I’d called it Scarlet’s Torn Curtain: a red and black conté and pastel drawing of a pair of curtains – on two long sheets of yellowing paper – side by side, with the curtains drawn back, theatrically – one on the right, and the other on the left – symmetrical. Pointing towards the gathered insert in each curtain, I’ve drawn an old-fashioned tin-opener. The drawing of the curtains was so vigorous that the paper had torn in places. It was 1983, and I’d been drawing objects for a while, gathering them into paper skirts or painting them onto printed wallpaper: brick, stone and wood. Shoes (high heels), perfume bottles, fans, spatulas, forks, knives, scissors, pots and pans, and the tin opener. I’d bought it especially, from Bradbury’s, the ironmongers on Broadway market, run by two elderly siblings, Albert and Ivy Bradbury. I always drew my objects from life, and I did have a tin opener, but the one I owned was too modern. Like Jim Dine, with his etchings of everyday objects, I wanted something archetypal, recognisable. It looked like a spear or a weapon; it was perfect. I framed the drawing/s, painted the wooden frame red, and entered it for a national show; it got in. When it was returned, I put it under the stairs, out of sight, never to be looked at again until now.

I was exhausted. Packing up my work and life – my whole adult history, and moving to a small town, to an even smaller house, with nowhere to paint. I knew I wouldn’t have room for the drawing, and it wasn’t a great piece of work anyway. Anna agreed, and she helped me carry it to the front of the house with a pile of other things I couldn’t take with me, but thought they could maybe be useful to someone else, so they weren’t actually thrown into the skip.

I heard later from a friend in the street that ‘Scarlet’ had been taken in by Stephan who runs the deli in Broadway Market. He lived a few doors along from me. But that doesn’t solve the mystery of how the drawing eventually ended up on the wall of a YBA artist’s studio. I would have to do some detective work.

My friend Pete, who lives in my old street, uncovered the mystery for me. He bumped into the wife of the neighbour who had first taken the work in. She and her husband had separated; Scarlet belonged to Stephan – he was gone, and she was making some changes – having a clear out. Maybe she never liked the work and was glad to get rid of it. Who knows? Of course, I imagine her dragging the drawing out to the front of her house and slamming the door behind her, but that probably never happened. That still didn’t solve the mystery of how Scarlet ended up on a YBA artist’s wall.

The following week, Pete saw the artist at an opening. He went up to him and asked about my work – how had it ended up on his studio wall?

He’d been walking along Mare Street one morning on his way to the studio, and he’d spotted the big drawing, outside the Salvation Army charity shop, which is just across the road – at the far end of my old street. The Sally Army were getting fed up with it, and were thinking of throwing it away into their own skip. The artist paid a small sum for the work, and – with the help of his assistant, carried the work down the road to his studio.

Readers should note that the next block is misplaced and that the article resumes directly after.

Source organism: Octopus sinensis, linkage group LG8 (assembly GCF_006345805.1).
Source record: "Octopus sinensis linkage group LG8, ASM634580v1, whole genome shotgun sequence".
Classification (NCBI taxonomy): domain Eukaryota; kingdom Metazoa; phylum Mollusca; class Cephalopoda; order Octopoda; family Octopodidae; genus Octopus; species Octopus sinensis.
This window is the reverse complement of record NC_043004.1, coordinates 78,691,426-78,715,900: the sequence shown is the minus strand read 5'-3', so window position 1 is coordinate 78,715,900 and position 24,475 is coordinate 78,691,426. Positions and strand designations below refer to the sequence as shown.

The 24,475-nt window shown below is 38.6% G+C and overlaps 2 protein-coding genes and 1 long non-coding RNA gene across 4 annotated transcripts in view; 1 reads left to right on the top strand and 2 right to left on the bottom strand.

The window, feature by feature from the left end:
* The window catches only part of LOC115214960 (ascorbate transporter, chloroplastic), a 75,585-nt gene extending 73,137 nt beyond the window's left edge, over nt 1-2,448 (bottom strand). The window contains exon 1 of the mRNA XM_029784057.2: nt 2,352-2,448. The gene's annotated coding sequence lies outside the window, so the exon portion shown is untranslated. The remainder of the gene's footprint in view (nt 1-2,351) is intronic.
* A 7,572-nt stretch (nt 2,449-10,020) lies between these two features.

He said to Pete, something along the lines of ‘the work is a great example of feminist art from the 1980’s – I’m really pleased I rescued it.’

I’ve never been comfortable with labels, but I could see what he meant, what with the tin openers, the torn paper, and the title of the work.

Of course, I’m still curious to know how the drawing ended up at the Sally Army charity shop in the first place. It couldn’t have walked there. Did someone else – a third person or persons, further along the street decide to take it in, and then realised they didn’t have room for it? Maybe it was raining, and they didn’t want to leave it outside, so they carried it to the charity shop.

Pete once told me a story about an exhibition he had in the late 70’s – his first one-person show. Saatchi – in his early days of collecting, came into the gallery and bought a few of his small, exquisite abstract paintings. Later, Saatchi phones the gallery, wanting to buy several more of the paintings. But there’s a hitch: he’d like a 60% discount. The gallery contacts Pete – would he agree to this? After all, Saatchi is the collector – it’s almost an honour! He doesn’t have to consider the offer for long; the paintings are far from pricey – somewhere between £30 – £120, and Pete says ‘NO.’ Later, he told me that he wished he had said “You know what? Why don’t you take your commission, and give Saatchi the change.”

A few years later, Pete is walking down Cork Street, and goes into a well-known gallery where there’s a mixed show of artists. Pete is surprised to see his paintings – the few that Saatchi had bought, hanging on the wall, but when he looks at the label on the wall beside them, it reads: artist unknown. That seems like one of the worst thing that could happen to an artist, for your work to be unattributed. Sometimes I wonder about those paintings of mine – the ones that have gone out into the world, and left my watch. Maybe one day – in years to come, they might turn up in a gallery with ‘artist unknown’ on the label.

Just this weekend, I received an email from a man I lived with a long time ago. He lives in another country, and I rarely see him, but we keep in touch with news about our lives and our children. He’d just come back from honeymoon in Mexico, married to the woman of his dreams. He attaches a Jpeg – I’m anticipating a wedding photograph to mull over, but instead, there’s a murky image of an old painting of mine; it rises up – a vertical rectangle, covering a wall in his living room from skirting board to ceiling. It’s not on a stretcher, and there are horizontal creases running across the canvas, which make me feel sad. A familiar work, but there is something odd about the image, and I realise it’s hanging upside down.